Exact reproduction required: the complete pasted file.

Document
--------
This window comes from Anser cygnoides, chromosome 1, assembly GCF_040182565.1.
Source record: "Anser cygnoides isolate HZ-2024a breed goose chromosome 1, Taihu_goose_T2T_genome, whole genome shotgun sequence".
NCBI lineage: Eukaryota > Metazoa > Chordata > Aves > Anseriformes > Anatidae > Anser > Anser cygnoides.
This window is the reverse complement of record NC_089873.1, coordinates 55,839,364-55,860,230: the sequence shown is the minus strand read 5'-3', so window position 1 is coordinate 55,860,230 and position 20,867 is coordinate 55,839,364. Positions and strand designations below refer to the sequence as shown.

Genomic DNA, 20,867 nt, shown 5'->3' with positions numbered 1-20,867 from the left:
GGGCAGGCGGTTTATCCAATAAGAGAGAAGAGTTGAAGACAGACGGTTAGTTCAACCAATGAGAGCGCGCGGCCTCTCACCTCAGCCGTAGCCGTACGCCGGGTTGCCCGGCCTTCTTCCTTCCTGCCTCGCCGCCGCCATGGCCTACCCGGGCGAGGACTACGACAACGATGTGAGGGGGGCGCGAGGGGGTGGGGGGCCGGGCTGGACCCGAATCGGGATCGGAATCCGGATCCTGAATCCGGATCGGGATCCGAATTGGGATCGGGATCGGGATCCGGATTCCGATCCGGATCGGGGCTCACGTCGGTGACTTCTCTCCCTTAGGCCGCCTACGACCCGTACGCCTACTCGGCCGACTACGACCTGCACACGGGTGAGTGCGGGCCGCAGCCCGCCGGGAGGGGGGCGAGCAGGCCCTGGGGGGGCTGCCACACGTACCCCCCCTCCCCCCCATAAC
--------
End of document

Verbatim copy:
This window comes from Anser cygnoides, chromosome 1, assembly GCF_040182565.1.
Source record: "Anser cygnoides isolate HZ-2024a breed goose chromosome 1, Taihu_goose_T2T_genome, whole genome shotgun sequence".
NCBI lineage: Eukaryota > Metazoa > Chordata > Aves > Anseriformes > Anatidae > Anser > Anser cygnoides.
This window is the reverse complement of record NC_089873.1, coordinates 55,839,364-55,860,230: the sequence shown is the minus strand read 5'-3', so window position 1 is coordinate 55,860,230 and position 20,867 is coordinate 55,839,364. Positions and strand designations below refer to the sequence as shown.

Genomic DNA, 20,867 nt, shown 5'->3' with positions numbered 1-20,867 from the left:
GGGCAGGCGGTTTATCCAATAAGAGAGAAGAGTTGAAGACAGACGGTTAGTTCAACCAATGAGAGCGCGCGGCCTCTCACCTCAGCCGTAGCCGTACGCCGGGTTGCCCGGCCTTCTTCCTTCCTGCCTCGCCGCCGCCATGGCCTACCCGGGCGAGGACTACGACAACGATGTGAGGGGGGCGCGAGGGGGTGGGGGGCCGGGCTGGACCCGAATCGGGATCGGAATCCGGATCCTGAATCCGGATCGGGATCCGAATTGGGATCGGGATCGGGATCCGGATTCCGATCCGGATCGGGGCTCACGTCGGTGACTTCTCTCCCTTAGGCCGCCTACGACCCGTACGCCTACTCGGCCGACTACGACCTGCACACGGGTGAGTGCGGGCCGCAGCCCGCCGGGAGGGGGGCGAGCAGGCCCTGGGGGGGCTGCCACACGTACCCCCCCTCCCCCCCATAAC